So what good is power if you don't use it? What good is having Blacks at every level of city, county and state government, if you fail to use it?
For instance, if former city of Charleston mayoral candidate Williams Dudley Gregorie is documented as saying that as boss-in-charge of the HUD office overseeing operations in South Carolina, arranged a $400 million grant to MUSC for their development, and State Sen. Robert Ford has boasted of directing $4 million to the coffers of MUSC, then why is it that MUSC can allocate millions in advertisements to white-owned media, and none to Black media?
Why is it that S.C. State, which this newspaper has been aligned with since our inception in 1971, rehash for free their public relations promoting the university, but because of pettiness of certain members of the board trustees, can spend significant dollars on advertising in the white media and nary a dime in their own newspaper? And how do you spend millions of dollars, supposedly in the interest of funding for scholarships, when the funds raised has other dedicated functions?
When agencies of Charleston County government can ignore almost the 35 percent of Blacks residing within its borders, while placing few advertisements in this newspaper, is simply wrong! Like, when the County Election Commission place advertisements denoting different precincts for voting, they ignore that segment of the community who do not buy or read the daily newspaper, which they should, just to read on how they can spin the news as it reflects people of color.
While Trident Technical College and MUSC advertise programs that can impact the Black community, they have this misguided notion that it will be seen in the majority media by the Black community, not so! The bottom line in all of this is that these are state-supported institutions, meaning that it is our tax dollars they use to ignore us!
The major auto dealers, whose margin of profit is dependent on Black folks, will shortly become the target of demonstrations, why? None of them support quantatively, Black institutions such as the UNCF, the requests from area churches who simply ask for advertising in their annual church souvernir booklets, and when we ask: Whom do you think are buying your cars? In other words, whatever it takes to keep this newspaper viable, we shall ask the community to decide.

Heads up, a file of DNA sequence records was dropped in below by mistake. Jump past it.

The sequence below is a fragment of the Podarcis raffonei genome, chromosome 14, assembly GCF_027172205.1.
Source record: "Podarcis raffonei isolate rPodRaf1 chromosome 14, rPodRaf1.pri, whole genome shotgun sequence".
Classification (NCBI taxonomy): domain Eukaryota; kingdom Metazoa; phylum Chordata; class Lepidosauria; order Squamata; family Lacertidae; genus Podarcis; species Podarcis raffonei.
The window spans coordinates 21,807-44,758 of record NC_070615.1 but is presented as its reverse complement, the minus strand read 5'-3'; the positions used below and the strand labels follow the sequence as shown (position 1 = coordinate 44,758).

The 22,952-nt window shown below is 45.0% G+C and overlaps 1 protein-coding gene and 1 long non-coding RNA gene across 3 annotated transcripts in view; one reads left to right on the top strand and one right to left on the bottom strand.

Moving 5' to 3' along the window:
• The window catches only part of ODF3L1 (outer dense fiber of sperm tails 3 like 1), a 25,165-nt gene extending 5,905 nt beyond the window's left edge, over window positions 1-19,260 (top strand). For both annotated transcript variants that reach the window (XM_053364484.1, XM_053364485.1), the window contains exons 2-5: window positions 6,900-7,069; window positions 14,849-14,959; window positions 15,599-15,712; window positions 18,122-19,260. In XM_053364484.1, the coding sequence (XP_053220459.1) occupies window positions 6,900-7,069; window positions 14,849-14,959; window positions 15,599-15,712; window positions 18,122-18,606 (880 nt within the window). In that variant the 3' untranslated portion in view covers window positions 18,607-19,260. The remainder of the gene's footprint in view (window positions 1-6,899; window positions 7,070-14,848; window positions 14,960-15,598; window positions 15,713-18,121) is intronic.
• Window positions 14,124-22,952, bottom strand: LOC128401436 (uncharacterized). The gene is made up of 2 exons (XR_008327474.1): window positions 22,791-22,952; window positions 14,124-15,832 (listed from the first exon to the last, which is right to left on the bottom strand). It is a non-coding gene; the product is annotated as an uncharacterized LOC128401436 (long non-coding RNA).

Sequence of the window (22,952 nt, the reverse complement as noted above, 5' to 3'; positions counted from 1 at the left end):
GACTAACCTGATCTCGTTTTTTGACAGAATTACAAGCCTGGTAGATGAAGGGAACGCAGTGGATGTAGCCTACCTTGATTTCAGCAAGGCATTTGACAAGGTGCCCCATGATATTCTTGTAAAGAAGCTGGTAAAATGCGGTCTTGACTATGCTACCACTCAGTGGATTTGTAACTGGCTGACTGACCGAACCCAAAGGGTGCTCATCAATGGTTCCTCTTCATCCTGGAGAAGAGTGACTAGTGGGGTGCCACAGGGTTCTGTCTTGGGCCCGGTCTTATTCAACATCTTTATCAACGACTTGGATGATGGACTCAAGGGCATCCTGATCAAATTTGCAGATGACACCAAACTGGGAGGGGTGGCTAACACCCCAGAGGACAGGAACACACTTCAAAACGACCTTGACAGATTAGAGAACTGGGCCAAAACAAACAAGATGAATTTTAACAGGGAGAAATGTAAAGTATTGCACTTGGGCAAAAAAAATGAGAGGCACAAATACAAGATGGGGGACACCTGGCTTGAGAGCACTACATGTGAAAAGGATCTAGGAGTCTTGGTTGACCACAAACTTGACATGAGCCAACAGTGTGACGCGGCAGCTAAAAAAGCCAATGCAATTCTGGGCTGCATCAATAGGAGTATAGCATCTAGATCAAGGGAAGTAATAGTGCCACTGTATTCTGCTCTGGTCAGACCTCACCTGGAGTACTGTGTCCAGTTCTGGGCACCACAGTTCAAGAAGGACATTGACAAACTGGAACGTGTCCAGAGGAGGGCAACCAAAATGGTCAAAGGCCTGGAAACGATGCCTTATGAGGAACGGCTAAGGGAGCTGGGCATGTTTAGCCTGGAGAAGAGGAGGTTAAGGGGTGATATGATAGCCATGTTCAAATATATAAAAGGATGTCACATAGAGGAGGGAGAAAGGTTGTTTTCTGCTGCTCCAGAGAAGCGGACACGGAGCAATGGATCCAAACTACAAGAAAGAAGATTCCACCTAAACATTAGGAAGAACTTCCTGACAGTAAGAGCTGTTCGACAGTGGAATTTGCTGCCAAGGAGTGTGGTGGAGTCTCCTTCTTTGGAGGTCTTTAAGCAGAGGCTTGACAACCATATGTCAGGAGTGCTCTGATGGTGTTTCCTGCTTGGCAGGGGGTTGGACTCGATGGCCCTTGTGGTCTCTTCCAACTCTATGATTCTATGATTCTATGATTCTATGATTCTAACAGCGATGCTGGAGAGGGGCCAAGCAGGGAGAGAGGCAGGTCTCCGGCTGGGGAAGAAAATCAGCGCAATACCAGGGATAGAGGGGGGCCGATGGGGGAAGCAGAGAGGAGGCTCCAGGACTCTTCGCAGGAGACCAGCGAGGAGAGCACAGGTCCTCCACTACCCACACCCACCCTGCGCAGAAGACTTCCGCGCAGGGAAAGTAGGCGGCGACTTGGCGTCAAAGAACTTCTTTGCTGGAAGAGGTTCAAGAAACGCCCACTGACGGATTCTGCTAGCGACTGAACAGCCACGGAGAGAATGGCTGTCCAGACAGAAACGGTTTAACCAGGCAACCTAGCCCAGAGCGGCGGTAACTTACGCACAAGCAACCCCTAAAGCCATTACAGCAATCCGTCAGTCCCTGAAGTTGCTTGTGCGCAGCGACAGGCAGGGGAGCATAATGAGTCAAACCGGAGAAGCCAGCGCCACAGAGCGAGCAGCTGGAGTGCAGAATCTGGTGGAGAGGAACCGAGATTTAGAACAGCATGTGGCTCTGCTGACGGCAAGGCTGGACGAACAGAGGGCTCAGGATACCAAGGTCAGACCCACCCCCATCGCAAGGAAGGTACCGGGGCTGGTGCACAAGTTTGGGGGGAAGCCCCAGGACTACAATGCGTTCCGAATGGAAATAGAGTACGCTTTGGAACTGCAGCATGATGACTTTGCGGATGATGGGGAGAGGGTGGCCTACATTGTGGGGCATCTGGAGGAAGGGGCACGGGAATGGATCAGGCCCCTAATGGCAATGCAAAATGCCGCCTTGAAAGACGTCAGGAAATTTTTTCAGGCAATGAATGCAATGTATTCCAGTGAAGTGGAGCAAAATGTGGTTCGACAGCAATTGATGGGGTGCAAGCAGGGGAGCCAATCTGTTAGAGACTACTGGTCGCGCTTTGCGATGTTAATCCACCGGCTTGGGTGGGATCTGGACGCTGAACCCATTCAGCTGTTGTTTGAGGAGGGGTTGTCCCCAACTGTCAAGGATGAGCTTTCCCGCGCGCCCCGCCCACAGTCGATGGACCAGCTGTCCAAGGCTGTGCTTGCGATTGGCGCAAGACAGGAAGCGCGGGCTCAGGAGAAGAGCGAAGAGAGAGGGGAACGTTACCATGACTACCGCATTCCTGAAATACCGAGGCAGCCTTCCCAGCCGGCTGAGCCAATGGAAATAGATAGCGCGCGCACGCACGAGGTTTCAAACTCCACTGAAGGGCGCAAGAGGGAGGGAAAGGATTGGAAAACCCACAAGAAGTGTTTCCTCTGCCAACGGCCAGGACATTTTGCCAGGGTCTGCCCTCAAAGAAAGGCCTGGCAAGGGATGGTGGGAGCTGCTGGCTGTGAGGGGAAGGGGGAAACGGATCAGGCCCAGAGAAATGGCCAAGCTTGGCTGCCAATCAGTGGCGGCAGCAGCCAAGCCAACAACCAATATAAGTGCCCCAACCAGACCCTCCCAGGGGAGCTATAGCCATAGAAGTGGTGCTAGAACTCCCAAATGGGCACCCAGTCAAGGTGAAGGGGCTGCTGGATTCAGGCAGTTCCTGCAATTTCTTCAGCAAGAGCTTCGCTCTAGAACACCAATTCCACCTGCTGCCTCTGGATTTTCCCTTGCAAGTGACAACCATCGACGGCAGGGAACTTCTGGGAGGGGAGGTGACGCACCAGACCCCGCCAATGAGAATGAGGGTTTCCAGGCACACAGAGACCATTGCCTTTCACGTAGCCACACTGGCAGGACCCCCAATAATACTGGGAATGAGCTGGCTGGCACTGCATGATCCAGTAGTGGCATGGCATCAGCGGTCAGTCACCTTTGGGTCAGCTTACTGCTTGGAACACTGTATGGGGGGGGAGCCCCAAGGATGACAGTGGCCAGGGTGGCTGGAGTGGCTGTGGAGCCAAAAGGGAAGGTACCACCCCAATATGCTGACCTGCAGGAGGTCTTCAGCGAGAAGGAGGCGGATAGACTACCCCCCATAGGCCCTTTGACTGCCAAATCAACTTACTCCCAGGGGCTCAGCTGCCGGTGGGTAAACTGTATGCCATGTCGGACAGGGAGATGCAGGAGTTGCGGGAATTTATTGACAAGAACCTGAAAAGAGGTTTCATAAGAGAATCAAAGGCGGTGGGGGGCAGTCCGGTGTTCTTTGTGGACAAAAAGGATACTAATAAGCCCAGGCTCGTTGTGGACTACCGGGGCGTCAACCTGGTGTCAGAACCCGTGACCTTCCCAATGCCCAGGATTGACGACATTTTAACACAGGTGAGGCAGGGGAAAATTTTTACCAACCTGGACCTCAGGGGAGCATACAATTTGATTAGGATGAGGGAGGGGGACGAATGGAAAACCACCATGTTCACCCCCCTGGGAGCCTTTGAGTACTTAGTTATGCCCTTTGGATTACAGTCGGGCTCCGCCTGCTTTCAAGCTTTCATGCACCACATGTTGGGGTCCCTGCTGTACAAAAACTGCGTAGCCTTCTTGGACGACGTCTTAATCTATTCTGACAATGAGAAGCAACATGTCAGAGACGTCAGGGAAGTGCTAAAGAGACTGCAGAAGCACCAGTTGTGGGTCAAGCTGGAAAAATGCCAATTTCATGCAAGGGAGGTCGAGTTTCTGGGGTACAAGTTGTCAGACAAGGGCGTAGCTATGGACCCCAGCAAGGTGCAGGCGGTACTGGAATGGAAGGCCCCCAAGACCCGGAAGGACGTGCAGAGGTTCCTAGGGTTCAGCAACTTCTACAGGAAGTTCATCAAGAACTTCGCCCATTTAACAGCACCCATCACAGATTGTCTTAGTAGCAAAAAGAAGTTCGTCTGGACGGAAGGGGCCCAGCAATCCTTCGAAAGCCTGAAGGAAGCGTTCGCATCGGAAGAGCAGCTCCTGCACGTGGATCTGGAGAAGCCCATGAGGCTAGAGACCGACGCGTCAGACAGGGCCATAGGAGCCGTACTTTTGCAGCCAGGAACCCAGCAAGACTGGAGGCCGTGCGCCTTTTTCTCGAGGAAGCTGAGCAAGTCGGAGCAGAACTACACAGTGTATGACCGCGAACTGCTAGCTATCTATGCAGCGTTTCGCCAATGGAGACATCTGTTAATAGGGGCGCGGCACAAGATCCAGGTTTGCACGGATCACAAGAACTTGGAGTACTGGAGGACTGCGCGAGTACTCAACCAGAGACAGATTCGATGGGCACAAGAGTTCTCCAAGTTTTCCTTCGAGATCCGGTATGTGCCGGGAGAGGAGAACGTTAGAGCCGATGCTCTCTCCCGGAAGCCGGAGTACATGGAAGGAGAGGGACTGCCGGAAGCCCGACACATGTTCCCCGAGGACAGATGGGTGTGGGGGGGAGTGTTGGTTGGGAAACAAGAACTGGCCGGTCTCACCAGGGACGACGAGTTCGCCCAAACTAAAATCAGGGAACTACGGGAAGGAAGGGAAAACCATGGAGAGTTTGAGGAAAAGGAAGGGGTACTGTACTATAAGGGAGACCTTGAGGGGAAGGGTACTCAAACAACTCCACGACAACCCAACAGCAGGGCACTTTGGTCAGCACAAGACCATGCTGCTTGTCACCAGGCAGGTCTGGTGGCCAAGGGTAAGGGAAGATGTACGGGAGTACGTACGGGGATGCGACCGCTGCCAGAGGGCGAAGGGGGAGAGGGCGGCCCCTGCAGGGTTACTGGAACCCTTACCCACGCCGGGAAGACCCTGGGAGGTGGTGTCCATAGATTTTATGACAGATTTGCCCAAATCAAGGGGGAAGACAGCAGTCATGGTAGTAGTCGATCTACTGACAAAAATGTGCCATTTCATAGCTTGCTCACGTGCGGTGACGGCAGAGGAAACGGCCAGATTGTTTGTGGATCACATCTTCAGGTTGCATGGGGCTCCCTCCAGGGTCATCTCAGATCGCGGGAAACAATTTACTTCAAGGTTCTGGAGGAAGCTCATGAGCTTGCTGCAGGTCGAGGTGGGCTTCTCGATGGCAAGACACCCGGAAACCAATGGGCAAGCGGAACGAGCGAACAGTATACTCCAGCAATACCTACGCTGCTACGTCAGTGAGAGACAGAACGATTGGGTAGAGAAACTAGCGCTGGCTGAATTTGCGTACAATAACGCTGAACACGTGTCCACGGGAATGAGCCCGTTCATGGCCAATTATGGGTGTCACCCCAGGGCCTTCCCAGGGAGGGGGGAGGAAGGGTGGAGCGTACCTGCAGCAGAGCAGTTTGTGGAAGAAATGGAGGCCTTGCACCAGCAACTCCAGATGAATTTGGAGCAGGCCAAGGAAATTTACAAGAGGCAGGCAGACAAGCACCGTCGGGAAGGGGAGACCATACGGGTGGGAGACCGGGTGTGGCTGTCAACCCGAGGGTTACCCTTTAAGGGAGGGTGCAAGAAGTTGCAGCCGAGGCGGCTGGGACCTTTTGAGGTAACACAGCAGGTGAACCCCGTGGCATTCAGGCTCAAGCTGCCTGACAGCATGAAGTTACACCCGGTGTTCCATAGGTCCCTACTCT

With me, it goes beyond the survival of The Chronicle. It's that attitude that Blacks are not important in the mainstream of Charleston life. Take the savings institutions, for example. For years the former president has been coming into our schools, under the guise of teaching our young people the rudiments of savings, can run advertisements in the daily newspaper, and not in this newspaper, as if our 20-some-thousands readers don't understand the dynamics of banking. So you can expect the banks in the heart of the Black community on Rutledge Ave. will become a target for protests. Personally, I sit on two boards that have significant business relationships with local banks and like other entities in this Republic of Charleston, we're the cash-cows and really invisible, until they reach for our dollars, and when you reach my age, the realm of patience runs low.
The laughter comes slower nowadays but there's no shortage. It may be the most terrible of all man’s ages but I’m glad I’m around. I suppose this is as happy a birthday as a brother is entitled to have with the poor and the well-to-do singing in the same choir. Mercy.